Kidney cancer starts when abnormal cells grow out of control in one or both kidneys. Another name for kidney cancer is renal cancer. "Renal" means having to do with the kidney. Renal cell carcinoma is the most common type of kidney cancer.
What causes kidney cancer?
Experts aren't sure what causes kidney cancer. But there are certain things that make you more likely to get it. Your risk is higher if you:
- Are very overweight (obese).
- Have high blood pressure.
- Have certain inherited conditions, such as von Hippel-Lindau disease.
What are the symptoms of kidney cancer?
Kidney cancer doesn't usually cause symptoms at first. As it grows, kidney cancer may cause one or more of these symptoms:
- Blood in the urine. Blood can often be seen with the naked eye. But sometimes it's there in just microscopic amounts, so the urine has to be tested to find the blood cells.
- A lump that can be felt in the lower back or belly.
- Pain in the side or the back.
- Unexpected weight loss.
- A fever that keeps coming back.
- Extreme tiredness.
Kidney cancer that has spread to other parts of the body will cause different symptoms, depending on where it has spread. For example, cancer that spreads to the lungs may cause coughing and shortness of breath. Cancer that spreads to the bones may cause bone pain.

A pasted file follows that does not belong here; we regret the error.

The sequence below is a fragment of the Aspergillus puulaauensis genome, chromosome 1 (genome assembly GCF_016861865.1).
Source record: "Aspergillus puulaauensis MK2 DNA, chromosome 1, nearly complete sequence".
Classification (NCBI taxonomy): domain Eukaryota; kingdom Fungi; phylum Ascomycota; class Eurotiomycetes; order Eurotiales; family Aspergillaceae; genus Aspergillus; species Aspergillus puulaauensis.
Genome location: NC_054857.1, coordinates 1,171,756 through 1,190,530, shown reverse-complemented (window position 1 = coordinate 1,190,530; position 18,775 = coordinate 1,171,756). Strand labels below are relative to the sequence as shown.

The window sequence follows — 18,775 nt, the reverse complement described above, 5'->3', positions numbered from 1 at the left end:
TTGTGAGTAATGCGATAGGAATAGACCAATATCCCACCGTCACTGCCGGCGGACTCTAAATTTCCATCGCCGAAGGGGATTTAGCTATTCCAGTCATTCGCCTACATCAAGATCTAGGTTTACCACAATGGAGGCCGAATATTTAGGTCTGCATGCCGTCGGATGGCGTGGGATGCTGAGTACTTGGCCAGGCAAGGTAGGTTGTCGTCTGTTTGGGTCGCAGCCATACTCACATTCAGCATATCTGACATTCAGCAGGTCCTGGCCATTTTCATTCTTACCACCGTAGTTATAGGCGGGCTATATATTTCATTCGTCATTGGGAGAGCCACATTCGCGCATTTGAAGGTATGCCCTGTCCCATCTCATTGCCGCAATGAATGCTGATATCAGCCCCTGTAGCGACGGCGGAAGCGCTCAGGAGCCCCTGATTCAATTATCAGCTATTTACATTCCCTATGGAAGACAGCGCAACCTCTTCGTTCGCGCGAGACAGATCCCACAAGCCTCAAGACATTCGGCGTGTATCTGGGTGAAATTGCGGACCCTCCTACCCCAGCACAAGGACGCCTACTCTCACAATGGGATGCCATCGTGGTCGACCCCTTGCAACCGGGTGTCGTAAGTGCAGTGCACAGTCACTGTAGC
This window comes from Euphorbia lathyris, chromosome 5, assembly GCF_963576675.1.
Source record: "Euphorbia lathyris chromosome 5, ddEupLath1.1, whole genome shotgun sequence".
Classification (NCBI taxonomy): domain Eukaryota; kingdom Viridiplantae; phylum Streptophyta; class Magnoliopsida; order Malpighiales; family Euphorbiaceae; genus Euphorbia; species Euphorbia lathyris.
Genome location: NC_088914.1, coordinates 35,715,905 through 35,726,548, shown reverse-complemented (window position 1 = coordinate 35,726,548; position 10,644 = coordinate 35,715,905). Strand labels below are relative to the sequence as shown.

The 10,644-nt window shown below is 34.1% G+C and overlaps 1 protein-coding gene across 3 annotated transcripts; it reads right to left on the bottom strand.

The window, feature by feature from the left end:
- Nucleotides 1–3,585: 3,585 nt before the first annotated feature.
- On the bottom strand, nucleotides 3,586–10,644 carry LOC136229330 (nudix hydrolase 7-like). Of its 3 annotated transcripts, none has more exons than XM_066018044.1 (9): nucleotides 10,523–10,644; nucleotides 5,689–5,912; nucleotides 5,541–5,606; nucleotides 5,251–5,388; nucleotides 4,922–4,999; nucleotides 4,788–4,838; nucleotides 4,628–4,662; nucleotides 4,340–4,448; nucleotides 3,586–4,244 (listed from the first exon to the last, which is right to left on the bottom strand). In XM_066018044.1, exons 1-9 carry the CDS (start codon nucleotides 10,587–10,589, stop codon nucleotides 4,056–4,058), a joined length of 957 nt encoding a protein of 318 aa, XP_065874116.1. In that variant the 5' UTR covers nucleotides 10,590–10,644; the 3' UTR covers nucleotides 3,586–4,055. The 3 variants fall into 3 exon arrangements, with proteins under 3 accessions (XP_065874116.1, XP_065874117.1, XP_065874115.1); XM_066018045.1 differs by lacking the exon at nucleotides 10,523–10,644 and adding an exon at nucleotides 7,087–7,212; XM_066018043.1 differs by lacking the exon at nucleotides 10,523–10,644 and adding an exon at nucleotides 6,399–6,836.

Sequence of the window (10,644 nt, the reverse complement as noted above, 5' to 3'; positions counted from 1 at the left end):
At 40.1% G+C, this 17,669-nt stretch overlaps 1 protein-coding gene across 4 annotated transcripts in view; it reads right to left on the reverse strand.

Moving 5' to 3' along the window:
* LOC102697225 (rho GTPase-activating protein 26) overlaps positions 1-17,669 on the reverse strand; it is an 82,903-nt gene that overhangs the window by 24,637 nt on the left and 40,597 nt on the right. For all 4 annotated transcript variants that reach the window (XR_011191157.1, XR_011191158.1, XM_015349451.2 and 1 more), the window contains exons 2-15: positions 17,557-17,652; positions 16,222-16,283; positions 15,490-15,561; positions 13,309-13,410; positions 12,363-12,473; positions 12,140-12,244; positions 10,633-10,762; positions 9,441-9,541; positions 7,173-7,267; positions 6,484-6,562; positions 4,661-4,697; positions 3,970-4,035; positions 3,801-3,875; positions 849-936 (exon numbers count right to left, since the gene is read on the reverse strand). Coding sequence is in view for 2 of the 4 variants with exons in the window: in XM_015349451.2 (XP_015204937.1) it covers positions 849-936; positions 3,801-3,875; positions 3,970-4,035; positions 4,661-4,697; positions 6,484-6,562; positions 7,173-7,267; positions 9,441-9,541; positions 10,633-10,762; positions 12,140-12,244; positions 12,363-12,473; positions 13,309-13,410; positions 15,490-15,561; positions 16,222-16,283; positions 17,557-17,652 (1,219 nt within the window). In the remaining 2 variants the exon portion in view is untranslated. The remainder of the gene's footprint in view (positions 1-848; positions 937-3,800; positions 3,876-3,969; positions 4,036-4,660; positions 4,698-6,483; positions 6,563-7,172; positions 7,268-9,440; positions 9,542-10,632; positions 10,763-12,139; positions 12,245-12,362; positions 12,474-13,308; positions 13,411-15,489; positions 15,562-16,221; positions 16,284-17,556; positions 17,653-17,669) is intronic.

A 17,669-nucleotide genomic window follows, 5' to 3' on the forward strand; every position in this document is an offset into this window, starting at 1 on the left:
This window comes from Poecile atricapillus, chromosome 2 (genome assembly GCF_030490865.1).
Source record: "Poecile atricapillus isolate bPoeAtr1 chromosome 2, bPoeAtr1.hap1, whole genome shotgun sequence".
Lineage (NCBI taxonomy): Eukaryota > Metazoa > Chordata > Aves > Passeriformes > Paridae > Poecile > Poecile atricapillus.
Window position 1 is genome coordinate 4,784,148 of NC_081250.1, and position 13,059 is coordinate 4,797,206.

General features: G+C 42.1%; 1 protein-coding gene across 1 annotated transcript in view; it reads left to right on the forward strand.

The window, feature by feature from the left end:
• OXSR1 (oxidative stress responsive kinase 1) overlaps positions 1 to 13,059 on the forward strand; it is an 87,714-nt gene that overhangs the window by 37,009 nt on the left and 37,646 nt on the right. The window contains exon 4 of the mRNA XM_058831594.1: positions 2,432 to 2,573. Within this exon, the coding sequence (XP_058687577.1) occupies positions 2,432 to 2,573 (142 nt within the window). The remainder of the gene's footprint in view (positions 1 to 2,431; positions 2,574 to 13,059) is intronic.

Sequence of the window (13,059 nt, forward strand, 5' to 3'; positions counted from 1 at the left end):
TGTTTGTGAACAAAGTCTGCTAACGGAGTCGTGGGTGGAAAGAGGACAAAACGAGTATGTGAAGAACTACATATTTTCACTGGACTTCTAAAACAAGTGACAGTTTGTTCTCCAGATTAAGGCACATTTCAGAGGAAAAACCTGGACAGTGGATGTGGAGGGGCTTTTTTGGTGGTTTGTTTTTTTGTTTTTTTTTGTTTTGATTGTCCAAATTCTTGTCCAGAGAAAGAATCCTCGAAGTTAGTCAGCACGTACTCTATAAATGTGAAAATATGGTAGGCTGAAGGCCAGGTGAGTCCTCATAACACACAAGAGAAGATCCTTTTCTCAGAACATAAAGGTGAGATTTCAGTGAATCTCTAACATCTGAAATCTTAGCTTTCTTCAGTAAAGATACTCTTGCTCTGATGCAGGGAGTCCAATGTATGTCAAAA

How is kidney cancer diagnosed?
To see if you may have kidney cancer, your doctor may do a physical exam. Then your doctor may order one or more tests to look for evidence of cancer. Tests include:
- A urine test.
- Blood tests, such as a complete blood count and a creatinine test.
- Tests that show pictures of your kidneys (imaging tests), such as:
- A CT scan. Dye may be injected through a catheter in your vein to make the picture clearer.
- An ultrasound.
- An MRI. Dye may be injected in your vein to make the picture clearer.
Many cases of early kidney cancer are found during imaging tests that were looking for some other problem.
If a biopsy is needed to confirm the diagnosis, a small sample of the kidney may be removed to check the cells under a microscope.
How is kidney cancer treated?
Treatment for kidney cancer is based on the stage of the cancer and other things, such as your overall health. Treatment options may include:
This is the main treatment. The doctor may remove only the part of the kidney with the tumor or the whole kidney.
This uses heat or cold to destroy tumors. It may be done when tumors are very small or surgery isn't a good choice.
Active surveillance may be an option for some people with very small tumors.
If the cancer has spread beyond the kidneys, treatment may also include:
This uses high-dose X-rays to destroy cancer cells and shrink tumors.
These medicines attack only cancer cells, not normal cells. They help keep cancer from growing or spreading.
This treatment helps your immune system fight cancer.
Your doctor will talk with you about your options and then make a treatment plan.